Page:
487 F3d 1056 Singh v. R Gonzales
487 F.3d 1056
Harjit SINGH, Petitioner,
Alberto R. GONZALES, Respondent.
United States Court of Appeals, Seventh Circuit.
Argued April 6, 2007.
Decided May 23, 2007.
Elizabeth A. Holmes, Marc Prokosch (argued), Karam & Associates, Bloomington, MN, for Petitioner.
Karen Lundgren, Department of Homeland Security, Office of the Chief Counsel, Chicago, IL, Alison M. Igoe, Christopher Fuller (argued), Department of Justice, Civil Division, Immigration Litigation, Washington, DC, for Respondent.
Before POSNER, FLAUM, and EVANS, Circuit Judges.
EVANS, Circuit Judge.
Harjit Singh, a native and citizen of India, snuck into the United States from Mexico after traveling from Guatemala, where he had been living for eight months. Singh says he arrived here in 1999. The government says he entered at "an unknown place and at an unknown time." In 2000, Singh filed an application for asylum, withholding of removal, and relief under Article 3 of the United Nations Convention Against Torture (CAT). He also asked for the right to depart voluntarily should these be denied.
Singh alleges that he is a member of an organization known as the All India Sikh Student Federation (AISSF) and that he is an adherent of Sikhism and a firm believer in the right of Sikhs to form their own country (generally referred to as Khalistan). As a result, he says, he faces persecution or torture on the basis of his political opinion and membership in a social group if he is returned to India. An immigration judge (IJ) concluded, on the basis of Singh's application, that he was ineligible for relief from removal as a danger to the security of the United States under 8 U.S.C. § 1158(b)(2)(A)(iv). On appeal, however, the Board of Immigration Appeals (BIA) remanded for further analysis. After taking additional evidence, including Singh's oral testimony, a new IJ denied his application and refused to grant voluntary departure after concluding that Singh's story was not credible and that in any event he had failed to show that he met the one-year deadline for asylum applications prescribed by 8 U.S.C. § 1158(a)(2)(B). The BIA adopted and affirmed that decision, and Singh now petitions for our review. Because we do not have jurisdiction to review questions about the one-year asylum deadline, see id. § 1158(a)(3), or refusals to grant voluntary departure, see id. § 1229c(f), we consider only the denials of withholding of removal and CAT relief.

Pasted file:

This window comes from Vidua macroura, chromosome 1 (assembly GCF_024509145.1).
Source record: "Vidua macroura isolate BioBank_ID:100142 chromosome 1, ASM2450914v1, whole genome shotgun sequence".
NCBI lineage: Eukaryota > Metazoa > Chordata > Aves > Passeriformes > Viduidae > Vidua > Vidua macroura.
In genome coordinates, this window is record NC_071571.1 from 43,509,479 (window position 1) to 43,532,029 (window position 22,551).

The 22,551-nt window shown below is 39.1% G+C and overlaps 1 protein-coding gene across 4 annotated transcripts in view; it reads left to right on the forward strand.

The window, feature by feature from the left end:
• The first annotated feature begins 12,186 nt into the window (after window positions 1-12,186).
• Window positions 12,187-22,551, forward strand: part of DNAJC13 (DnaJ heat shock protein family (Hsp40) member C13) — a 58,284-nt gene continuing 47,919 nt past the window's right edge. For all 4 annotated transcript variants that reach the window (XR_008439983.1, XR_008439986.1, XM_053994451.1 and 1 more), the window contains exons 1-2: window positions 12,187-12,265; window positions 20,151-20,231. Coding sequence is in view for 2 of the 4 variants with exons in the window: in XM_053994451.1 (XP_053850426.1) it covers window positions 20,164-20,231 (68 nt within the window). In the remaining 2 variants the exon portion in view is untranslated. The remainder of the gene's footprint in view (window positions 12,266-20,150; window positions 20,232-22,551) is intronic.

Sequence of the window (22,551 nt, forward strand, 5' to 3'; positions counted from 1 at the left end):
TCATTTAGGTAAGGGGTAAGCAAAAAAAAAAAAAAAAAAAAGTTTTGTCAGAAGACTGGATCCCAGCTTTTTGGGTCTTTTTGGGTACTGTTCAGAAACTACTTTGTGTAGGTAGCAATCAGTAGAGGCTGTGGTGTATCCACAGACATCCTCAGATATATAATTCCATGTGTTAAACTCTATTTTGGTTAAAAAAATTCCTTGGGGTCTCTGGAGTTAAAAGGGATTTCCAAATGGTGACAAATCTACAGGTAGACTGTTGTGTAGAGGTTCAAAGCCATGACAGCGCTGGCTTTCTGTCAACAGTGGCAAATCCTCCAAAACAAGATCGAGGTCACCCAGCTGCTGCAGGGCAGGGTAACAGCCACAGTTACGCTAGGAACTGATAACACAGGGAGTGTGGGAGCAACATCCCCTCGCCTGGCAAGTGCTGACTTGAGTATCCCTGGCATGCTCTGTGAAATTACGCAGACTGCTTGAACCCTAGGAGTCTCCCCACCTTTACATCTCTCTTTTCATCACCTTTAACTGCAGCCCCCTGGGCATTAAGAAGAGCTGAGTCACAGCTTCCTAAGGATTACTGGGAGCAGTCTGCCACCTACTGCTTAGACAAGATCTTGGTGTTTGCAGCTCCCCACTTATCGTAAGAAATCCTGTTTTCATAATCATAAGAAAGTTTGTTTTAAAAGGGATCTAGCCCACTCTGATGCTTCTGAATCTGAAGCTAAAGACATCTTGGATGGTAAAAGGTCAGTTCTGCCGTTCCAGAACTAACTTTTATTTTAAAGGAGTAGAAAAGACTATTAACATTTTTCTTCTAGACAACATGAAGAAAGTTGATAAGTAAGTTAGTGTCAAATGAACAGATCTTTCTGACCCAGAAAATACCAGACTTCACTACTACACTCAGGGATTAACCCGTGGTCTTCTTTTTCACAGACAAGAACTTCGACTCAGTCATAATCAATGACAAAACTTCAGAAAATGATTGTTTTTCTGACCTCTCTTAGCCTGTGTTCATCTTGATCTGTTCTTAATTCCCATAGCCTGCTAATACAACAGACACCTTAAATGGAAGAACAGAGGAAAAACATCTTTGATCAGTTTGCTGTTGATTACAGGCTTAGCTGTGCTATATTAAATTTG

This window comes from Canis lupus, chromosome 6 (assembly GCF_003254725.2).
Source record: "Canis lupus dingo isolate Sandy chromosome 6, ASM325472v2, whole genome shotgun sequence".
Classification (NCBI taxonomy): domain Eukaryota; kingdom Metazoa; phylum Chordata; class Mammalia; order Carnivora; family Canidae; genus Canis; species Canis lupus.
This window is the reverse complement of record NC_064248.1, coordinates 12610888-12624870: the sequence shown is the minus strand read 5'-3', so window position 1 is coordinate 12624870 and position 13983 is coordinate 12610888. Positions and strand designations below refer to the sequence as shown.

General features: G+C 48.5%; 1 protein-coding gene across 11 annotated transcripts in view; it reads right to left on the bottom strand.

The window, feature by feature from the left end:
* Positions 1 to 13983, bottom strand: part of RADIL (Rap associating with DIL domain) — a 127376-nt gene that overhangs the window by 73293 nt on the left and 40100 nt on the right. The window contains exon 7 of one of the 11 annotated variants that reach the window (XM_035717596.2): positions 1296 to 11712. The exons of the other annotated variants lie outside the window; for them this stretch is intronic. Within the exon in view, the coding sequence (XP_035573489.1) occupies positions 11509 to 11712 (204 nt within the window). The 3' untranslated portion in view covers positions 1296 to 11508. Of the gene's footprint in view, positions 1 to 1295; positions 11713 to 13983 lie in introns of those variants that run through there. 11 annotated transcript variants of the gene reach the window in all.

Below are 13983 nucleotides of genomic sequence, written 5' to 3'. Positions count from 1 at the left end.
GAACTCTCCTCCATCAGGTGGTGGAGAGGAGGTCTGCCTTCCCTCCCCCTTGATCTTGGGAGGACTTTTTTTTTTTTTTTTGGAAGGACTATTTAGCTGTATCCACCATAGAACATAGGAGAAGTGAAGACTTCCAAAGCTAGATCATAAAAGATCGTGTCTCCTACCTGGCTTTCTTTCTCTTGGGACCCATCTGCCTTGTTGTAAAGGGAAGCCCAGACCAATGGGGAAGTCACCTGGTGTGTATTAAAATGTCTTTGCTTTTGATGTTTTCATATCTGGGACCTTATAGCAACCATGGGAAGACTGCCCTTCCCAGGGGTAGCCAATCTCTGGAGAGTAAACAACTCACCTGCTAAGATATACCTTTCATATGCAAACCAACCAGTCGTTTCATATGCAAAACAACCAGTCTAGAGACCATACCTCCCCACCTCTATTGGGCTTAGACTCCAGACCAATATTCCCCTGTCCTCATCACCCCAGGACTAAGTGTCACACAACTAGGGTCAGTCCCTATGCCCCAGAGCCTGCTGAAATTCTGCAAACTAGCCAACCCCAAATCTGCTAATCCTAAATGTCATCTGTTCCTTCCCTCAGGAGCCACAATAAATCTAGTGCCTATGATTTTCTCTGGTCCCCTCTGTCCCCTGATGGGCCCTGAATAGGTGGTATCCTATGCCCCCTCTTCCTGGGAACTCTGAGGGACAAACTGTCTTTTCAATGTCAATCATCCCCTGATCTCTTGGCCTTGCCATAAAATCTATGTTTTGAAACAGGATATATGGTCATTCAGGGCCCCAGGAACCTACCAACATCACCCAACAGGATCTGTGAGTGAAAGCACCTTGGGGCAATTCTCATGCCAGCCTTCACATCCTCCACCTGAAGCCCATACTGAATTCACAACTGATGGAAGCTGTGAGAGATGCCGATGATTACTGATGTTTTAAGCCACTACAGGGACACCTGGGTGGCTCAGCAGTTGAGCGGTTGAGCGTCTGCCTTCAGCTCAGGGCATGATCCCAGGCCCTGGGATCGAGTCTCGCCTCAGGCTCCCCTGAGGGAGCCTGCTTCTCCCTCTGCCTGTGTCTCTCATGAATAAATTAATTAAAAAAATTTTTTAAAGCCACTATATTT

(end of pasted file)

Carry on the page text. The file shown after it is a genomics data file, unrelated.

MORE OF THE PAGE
According to Singh's asylum application, he was born in India's Punjab region in 1971. Punjab forms part of India's northwestern border with Pakistan (and that country's own Punjab state), and the majority of its residents practice the Sikh religion. This group includes his parents, who raised him in the faith. Singh explained the nature of his fear of persecution or torture in a sworn written statement appended to his application:
That I have a fear of returning to India, and fear of persecution, for the following reasons:
That I have participated in the politics of Sikhs since age 10, I first became student member in All India Sikh Student Federation. It is the teachings of the All India Sikh Student Federation to participate in the cause and enlighten other fellow students to raise voice for the separate Sikh State, namely Khalistan.
I also participated and became Member of Akali Dal (Mann), the function of Akali Dal was to voice the cause of Separate Sikh State and bear arms and be ready to go to war with Indian Army. In 199[sic] Akali Dal became two parties one party was headed by Akali Dal (Badal) and one party headed by Akali Dal (Mann). Akali Dal (Mann) was defeated by Akali Dal (Badal) in elections. I then decided to join Khalistan Commando Force (KCF). I was trained to protect the young Sikh males by spying in the activities of Punjab Police and Indian Army in our area, who were always on the look out for terrorist groups supporting the cause of Khalistan, young Sikh males of the most families are often suspected of terrorist activities.